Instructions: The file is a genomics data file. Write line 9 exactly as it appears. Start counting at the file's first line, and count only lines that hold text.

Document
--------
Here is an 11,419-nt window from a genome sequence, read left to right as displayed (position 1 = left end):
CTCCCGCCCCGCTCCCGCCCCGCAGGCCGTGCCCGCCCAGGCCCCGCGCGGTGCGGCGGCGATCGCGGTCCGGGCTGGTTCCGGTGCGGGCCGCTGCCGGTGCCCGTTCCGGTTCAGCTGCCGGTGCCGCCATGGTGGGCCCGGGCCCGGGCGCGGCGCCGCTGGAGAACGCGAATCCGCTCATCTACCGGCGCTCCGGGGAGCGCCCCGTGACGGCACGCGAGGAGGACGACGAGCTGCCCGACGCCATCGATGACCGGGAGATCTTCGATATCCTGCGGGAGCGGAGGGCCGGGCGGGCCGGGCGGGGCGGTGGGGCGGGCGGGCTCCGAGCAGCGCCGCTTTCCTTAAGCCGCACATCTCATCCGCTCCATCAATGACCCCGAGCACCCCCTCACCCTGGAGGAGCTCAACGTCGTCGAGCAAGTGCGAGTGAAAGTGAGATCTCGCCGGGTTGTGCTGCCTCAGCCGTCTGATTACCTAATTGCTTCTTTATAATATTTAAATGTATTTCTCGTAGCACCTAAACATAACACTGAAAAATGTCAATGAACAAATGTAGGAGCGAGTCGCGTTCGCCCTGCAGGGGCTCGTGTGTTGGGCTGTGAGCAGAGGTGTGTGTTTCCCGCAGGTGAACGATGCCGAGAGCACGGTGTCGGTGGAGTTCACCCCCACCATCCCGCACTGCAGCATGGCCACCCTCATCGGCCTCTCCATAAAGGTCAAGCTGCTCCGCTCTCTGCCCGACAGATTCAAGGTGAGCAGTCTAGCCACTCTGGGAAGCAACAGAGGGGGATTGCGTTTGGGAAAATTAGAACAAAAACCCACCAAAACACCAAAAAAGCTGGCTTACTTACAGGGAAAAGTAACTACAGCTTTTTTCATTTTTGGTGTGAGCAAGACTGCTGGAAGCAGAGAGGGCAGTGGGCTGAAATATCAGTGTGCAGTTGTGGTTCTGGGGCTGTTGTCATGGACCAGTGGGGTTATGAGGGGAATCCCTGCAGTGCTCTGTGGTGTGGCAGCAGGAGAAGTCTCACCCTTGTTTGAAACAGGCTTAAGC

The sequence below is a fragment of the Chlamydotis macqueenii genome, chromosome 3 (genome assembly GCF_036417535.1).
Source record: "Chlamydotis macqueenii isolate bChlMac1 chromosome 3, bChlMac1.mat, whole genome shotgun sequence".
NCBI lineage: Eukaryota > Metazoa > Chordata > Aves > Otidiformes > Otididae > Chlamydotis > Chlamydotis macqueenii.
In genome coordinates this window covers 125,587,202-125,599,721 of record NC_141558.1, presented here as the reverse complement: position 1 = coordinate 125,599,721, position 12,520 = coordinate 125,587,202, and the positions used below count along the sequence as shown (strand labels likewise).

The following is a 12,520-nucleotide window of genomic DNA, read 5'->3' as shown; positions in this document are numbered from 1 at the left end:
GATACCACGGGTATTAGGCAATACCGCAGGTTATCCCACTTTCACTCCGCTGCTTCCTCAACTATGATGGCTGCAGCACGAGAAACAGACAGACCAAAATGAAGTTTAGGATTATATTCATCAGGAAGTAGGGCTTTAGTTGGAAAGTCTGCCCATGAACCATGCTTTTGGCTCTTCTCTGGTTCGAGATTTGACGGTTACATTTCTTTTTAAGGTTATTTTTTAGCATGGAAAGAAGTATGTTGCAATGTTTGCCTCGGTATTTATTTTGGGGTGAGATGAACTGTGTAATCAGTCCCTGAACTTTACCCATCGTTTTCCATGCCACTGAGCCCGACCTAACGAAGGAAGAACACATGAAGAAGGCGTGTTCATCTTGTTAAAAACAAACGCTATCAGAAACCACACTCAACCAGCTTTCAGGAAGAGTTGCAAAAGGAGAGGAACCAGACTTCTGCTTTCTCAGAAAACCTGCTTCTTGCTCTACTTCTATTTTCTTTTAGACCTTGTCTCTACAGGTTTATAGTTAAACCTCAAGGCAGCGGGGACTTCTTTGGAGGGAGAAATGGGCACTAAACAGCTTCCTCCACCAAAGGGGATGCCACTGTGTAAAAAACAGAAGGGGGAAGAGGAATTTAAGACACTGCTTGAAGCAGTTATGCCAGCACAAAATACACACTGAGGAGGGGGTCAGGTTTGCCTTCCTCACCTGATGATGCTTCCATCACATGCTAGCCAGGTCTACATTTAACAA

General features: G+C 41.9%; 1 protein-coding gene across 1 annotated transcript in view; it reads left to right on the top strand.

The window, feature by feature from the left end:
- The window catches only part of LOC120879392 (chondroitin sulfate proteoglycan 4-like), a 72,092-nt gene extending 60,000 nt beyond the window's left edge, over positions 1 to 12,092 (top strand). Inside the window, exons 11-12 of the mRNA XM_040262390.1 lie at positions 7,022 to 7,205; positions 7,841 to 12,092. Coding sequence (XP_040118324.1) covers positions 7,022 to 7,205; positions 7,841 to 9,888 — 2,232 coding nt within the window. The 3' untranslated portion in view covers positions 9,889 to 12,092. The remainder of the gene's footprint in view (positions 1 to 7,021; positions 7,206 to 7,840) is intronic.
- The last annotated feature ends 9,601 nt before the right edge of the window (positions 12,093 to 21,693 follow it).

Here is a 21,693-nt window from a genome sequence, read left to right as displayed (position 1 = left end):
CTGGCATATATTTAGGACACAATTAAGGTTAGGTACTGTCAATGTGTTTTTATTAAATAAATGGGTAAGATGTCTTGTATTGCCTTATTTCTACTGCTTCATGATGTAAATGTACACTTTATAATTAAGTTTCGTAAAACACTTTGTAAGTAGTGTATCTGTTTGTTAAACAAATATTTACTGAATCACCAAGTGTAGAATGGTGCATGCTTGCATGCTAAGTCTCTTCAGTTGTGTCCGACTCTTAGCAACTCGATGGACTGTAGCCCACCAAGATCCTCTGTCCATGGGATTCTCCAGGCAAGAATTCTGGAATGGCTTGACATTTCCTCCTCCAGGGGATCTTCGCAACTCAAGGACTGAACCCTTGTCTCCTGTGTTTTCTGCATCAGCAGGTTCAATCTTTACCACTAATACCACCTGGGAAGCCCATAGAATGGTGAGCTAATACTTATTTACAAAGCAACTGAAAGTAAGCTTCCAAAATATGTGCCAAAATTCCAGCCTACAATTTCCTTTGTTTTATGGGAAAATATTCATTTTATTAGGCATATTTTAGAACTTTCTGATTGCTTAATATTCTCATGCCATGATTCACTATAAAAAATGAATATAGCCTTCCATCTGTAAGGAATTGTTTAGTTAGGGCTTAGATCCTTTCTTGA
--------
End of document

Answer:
General features: G+C 41.9%; 1 protein-coding gene across 1 annotated transcript in view; it reads left to right on the top strand.